1. Andy says:

    I met Gary at Independance Square in Jakarta and i took him to Istiqlal Mosque, Cathedral Church and China Town in West Jakarta. For Andrew if you wanna go to New Guinea need visa because different country with Indonesia, just bordered with Papua island but still one island. Visit my web http://www.oden.wordpress.com

  2. ris says:

    “I get harassed by street vendors when I walk down the street, just like in Manila”

    hehehe. i can say it happens to me too, and i’m filipino. :) as for the semblance, actually me too, sometimes i can’t spot the difference between an indonesian, a thai, a malaysian and a filipino at first glance, until they speak. good luck with the trip!

  3. Sweet Mummy says:

    My husband and I visited Indonesia in November of 2005. We loved it, as different and exotic as it was. We stayed in Jakarta for most of our time, but spent a few days on the south of Java at a little resort in Pelubahan Ratu (sp?). I’d never been off the North American continent, so it was an adventure for me for sure, but I really enjoyed it. I’d never been in a country with such a high Muslim popluation and that was very new and different. The smells, tastes and sights are still imprinted on my heart!

  4. Gary says:

    Andrew, I do not plan on going to Papua, Indonesia. I think you need a special visa or special permission to go there.

    I will be going to PNG however, immediately after Australia.

  5. Gary says:

    Yes, my definition of malay is very broad. I’m referring more towards anthropological groupings, not so much ethnic ones. In other words, if you showed someone a photo of a Filipino, a Malaysian and an Indonesian, odds are you wouldn’t know the difference.

    If you said “european” in an anthropolgical sense, you would include groups who are not actually in Europe. This might include Australia, North America, but also some in Russia, the caucuses and even parts of turkey.

    From what I understand, back in pre-history, most of the islands in the Asian archipelago were settled as part of the same population movement, which was distinct from the movement of people in melonesia and Australia.

    From a linguistic stand point, there the Malayo-Polynesian group sort of encompasses everything including the Philippines, Java, Sumatra, Borneo, Sunda islands, Sulawesi, native Taiwanese, Micronesia and all of Polynesia. Basically, everything east of the Asian mainland.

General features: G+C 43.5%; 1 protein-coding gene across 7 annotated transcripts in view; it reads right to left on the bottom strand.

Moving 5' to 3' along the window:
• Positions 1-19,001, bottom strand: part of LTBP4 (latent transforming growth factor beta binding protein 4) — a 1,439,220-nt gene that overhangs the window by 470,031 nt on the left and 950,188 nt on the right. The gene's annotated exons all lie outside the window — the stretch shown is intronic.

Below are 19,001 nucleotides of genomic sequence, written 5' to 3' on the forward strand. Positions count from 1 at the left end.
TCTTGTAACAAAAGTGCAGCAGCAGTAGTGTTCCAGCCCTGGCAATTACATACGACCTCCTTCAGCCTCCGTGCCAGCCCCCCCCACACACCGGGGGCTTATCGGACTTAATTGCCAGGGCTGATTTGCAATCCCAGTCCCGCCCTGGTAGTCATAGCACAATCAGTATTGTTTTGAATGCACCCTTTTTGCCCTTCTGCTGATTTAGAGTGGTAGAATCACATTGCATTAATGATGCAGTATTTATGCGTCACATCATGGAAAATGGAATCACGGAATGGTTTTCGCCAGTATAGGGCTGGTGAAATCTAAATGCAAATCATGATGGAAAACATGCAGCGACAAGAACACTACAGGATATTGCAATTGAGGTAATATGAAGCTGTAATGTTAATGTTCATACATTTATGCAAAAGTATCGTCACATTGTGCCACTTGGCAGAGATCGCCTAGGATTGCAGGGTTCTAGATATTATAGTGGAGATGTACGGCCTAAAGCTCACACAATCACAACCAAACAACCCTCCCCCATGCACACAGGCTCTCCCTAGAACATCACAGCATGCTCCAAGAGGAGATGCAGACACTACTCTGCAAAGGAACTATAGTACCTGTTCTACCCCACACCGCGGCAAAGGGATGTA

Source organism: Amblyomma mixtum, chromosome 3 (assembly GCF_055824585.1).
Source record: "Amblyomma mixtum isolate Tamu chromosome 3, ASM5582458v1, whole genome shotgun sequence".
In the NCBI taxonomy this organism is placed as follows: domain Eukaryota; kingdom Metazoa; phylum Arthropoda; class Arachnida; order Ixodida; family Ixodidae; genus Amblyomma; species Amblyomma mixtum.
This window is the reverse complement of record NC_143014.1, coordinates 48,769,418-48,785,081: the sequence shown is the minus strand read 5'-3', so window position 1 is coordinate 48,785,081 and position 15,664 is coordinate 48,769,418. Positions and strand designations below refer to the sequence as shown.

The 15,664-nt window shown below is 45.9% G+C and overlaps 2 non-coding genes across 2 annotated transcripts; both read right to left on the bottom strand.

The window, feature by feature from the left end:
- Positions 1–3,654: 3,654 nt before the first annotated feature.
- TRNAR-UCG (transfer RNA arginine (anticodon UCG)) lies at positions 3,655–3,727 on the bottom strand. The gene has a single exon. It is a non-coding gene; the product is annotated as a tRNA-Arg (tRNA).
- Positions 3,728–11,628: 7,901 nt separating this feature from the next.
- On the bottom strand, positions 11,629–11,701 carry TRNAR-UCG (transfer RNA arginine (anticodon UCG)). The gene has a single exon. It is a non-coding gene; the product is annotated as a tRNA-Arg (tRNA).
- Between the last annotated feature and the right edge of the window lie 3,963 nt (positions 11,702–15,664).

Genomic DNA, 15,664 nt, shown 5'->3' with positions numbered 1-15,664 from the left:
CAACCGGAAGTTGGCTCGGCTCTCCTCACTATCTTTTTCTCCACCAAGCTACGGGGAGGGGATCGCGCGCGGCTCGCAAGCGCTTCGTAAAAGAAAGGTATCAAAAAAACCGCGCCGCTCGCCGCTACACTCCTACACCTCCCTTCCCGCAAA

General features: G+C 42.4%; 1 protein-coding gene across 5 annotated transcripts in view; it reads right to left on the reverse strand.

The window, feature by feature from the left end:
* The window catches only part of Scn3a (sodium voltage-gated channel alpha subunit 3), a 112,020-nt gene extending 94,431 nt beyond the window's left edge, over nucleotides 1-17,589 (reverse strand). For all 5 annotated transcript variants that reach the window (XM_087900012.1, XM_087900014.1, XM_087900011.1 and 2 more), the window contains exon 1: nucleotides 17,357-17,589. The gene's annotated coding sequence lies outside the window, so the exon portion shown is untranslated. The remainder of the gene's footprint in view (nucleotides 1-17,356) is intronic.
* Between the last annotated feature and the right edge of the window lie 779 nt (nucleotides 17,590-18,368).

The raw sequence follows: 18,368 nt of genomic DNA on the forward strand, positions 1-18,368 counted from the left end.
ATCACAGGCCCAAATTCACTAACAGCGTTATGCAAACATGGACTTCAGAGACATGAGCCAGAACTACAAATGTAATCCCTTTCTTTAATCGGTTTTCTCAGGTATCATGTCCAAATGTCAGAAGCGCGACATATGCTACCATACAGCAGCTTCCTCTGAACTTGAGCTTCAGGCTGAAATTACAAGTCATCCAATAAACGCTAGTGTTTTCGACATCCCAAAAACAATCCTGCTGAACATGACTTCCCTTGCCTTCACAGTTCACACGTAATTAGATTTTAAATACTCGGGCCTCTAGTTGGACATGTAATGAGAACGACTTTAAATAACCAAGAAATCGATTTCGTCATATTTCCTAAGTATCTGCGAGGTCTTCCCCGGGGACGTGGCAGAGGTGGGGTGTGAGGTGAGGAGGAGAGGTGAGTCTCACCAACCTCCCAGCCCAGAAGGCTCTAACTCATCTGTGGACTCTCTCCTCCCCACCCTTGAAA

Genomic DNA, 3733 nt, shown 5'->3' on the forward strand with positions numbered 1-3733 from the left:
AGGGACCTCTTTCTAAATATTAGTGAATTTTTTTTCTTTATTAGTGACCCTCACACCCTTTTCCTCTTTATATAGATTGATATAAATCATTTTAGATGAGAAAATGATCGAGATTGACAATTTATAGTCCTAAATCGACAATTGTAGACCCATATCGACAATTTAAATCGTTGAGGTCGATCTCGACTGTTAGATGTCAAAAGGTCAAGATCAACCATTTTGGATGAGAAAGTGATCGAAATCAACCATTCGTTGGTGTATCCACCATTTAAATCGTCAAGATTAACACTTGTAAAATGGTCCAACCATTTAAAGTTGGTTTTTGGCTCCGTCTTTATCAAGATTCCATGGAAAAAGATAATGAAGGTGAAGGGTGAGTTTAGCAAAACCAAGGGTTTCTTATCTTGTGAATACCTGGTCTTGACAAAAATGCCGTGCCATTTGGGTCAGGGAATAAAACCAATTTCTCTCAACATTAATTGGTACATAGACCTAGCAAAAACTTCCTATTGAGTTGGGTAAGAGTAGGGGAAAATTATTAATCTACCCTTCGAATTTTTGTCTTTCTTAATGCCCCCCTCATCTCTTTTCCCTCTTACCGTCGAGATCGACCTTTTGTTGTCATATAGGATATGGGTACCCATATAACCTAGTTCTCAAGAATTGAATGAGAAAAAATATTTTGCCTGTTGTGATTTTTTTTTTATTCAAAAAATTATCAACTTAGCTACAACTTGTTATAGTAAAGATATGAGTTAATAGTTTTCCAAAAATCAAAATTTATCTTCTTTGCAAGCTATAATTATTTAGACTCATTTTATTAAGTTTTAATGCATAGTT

I don’t speak Malaysian or Indonesian, but the similarities are obvious if you just walk around both countries a bit.

    So, I used “malay” as sort of a broad classification, which is probably a total misuse of the term. As I’m using it, most of Indonesia except for the people of Papua and Maluku islands would probably be “malay”.

  6. ditto says:

    As an Indonesian, let me say “Welcome to our country!”. Let me address some topics on your post though. First, Indonesia has over 300 indigenous groups, each with its own dialect and cultures. From the sheer number, it is improbable that most are of ‘malay’ origins. As a matter of fact, some of the malaysian royal lineage were actually descendants of the kings of Sumatra. Maybe your definition of ‘malay’ is different, I don’t know.
    Second, most of Indonesians that live abroad are either students or contract workers. As far as I know, most of the workers are at Arab nations, HongKong, Taiwan, Malaysia, and Japan. Actually, from my travels, I have met a lot of Indonesians, mostly workers, on the street. As opposed to maybe a handful of Filipinos. Maybe our luck is a little different (^_^). A lot of the students are of chinese descent, so it would be a difficult to assume that they’re Indonesian from first glance.
    Third, Jakarta nowadays has a lot of malls. You can still enjoy a cultural trip through various museums and such, if you want to learn the history of Indonesia, especially during the independence war era. Food is also good (and cheap!). If you’re thinking about going to Bali, I would also recommend going to Lombok. It’s a ferry ride away from Bali, and the beaches are beautiful.
    As for the Nobel prize, hey I’m working on it, OK. (^_^) Give me some time…
    Sorry for the long post, hope you have a great time.

  7. Andrew says:

    If you can visit the Indonesian part of New Guinea and get lots and lots of photographs of their wallabies, tree kangaroos, echidna, cassowary, and other animals and trees; we could talk about this all afterwards. All Best and enjoy your time & people you meet.

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About Gary Arndt

My name is Gary Arndt. In March 2007 I set out to travel around the world...